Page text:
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The Winter Bear Project

By | November 28, 2011

The Winter Bear is a play about an abused, neglected Alaska Native teenager who decides suicide is his best option until Athabascan elder Sidney Huntington shows him how to use traditional culture to work through his despair and find his true voice.

We have performed for enthusiastic audiences in Fairbanks, Galena and Anchorage. After every show, people tell us heart-wrenching stories about the terrible toll suicide is extracting from their lives and beg us to bring the play’s message of hope to their communities. That’s what we’d like to do.

We want to make The Winter Bear play into The Winter Bear Project and tour the production all over Alaska, especially to Bush communities where the suicide rate of young Alaska Native males is almost four times the national average. Our goals for these tours are to broaden awareness about teen suicide; assist communities in finding their own solutions; and promote healing through the performing arts.

A scene from the 2010 production of the play. Duane and Sidney (right), guided by their animal spirits (Lynx, Raven, Wolf, and Wolverine), rescue Miranda from the Winter Bear.

How can a play have an impact when many other well-designed and well-meaning interventions have failed? A play tells a story. Stories are now and have always been the way Alaska Native people make sense of their experience and pass it on. A play can change the climate of fear and hopelessness that breeds suicide by changing the way young Alaska Natives see themselves and the way the wider culture sees them – not as helpless victims, but as heroes with the potential to turn their lives around despite incredible odds and powerful forces that lay in wait to destroy them.

Why not just make a DVD of the play and send it out to villages? Maybe that would help – a bit. But when we come to a place and make a play with a live audience, all of us together – cast, crew, audience, community – create a shared experience that opens the way for real communication which can be the beginning of healing and perhaps even change.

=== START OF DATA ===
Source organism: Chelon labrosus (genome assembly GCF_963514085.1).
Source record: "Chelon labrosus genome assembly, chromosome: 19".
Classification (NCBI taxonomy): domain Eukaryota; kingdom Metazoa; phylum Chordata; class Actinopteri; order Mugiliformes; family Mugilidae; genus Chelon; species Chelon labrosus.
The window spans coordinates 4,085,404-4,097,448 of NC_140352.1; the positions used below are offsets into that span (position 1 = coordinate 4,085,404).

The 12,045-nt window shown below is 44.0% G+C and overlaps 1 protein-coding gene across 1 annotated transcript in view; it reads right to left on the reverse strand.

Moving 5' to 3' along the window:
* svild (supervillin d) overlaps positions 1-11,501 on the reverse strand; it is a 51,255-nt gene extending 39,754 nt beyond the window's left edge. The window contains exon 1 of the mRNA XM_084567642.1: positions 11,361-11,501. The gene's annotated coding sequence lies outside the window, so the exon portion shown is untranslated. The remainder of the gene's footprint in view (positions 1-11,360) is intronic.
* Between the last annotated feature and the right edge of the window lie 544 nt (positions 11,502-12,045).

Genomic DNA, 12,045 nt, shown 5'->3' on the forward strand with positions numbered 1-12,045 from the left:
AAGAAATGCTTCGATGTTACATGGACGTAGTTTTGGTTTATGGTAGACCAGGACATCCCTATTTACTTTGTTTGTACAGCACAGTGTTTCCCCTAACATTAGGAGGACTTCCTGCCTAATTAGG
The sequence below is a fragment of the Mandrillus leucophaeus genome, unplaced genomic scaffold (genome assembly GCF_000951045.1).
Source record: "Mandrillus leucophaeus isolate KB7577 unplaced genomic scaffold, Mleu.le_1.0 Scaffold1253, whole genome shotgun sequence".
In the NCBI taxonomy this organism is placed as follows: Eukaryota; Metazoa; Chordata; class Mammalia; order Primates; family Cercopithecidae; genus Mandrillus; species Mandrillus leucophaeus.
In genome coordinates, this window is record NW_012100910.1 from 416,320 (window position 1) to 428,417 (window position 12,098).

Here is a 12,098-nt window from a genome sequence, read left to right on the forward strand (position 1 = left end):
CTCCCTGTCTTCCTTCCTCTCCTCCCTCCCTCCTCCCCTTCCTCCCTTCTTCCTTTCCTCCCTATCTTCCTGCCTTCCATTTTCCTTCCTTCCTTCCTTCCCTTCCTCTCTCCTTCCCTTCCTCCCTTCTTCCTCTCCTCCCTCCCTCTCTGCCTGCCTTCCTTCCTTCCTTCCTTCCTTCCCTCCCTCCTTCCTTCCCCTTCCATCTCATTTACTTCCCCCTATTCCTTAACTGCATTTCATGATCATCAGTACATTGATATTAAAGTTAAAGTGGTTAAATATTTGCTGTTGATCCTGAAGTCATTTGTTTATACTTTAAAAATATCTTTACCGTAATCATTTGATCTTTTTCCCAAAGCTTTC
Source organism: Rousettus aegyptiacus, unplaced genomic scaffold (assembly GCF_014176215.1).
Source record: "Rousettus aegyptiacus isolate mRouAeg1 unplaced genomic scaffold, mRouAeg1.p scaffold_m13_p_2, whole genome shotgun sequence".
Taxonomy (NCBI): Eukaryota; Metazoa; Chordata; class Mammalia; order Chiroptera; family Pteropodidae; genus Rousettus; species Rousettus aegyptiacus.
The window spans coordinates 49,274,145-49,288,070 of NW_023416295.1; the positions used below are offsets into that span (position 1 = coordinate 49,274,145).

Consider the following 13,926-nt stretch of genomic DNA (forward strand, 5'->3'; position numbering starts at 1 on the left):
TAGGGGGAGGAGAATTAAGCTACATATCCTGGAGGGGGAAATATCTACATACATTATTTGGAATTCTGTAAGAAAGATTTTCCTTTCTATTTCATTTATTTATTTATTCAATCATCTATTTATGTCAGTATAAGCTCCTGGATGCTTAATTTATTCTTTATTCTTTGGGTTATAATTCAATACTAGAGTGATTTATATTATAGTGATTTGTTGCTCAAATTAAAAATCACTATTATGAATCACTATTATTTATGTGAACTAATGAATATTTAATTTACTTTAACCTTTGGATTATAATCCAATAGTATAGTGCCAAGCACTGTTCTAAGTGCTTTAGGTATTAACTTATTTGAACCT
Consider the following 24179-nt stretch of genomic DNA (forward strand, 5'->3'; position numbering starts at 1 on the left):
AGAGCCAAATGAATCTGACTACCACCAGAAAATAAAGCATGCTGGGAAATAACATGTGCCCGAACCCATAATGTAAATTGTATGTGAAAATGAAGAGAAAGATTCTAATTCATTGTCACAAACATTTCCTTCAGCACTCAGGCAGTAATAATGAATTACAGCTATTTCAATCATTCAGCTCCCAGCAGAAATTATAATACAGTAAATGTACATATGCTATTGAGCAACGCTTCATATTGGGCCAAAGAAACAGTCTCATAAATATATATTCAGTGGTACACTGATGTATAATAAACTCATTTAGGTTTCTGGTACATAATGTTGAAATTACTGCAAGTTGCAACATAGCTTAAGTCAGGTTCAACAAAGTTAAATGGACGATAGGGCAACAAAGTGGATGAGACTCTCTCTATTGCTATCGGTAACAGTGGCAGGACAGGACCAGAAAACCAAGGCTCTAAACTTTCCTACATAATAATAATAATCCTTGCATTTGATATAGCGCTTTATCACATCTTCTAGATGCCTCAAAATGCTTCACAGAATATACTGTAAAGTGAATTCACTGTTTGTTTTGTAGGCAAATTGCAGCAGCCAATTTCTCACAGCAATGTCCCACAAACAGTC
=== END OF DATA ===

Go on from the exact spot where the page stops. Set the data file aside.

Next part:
Sidney Huntington said it best, “I think this play will help young people, especially young Alaska Native males, by showing them they’ve got to look out for themselves and make their own way, but at the same time respect their elders and their culture.”

The fact that this play exists is due entirely to the generosity of Sidney Huntington who was willing to expose painful parts of his life to help others. We take his trust very seriously.

We have many hurdles to overcome to meet our goal of touring the show, but people from all over the State have come forward to help. We’d love to have you join us and become part of The Winter Bear Project. You can contact us through our website: winterbearproject.com or on Facebook.

An excerpt from the play:

About Anne Hanley

Anne Hanley is a former Alaska Writer Laureate whose plays have been produced in Alaska and Outside. She was a columnist for the Anchorage Daily News and the Fairbanks Daily News-Miner and co-edited The Alaska Reader: Voices from the North (Fulcrum, 2006). Her work has been published in The New York Times,The Christian Science Monitor and the Yale Alumni Magazine.

www.thewinterbearproject.com

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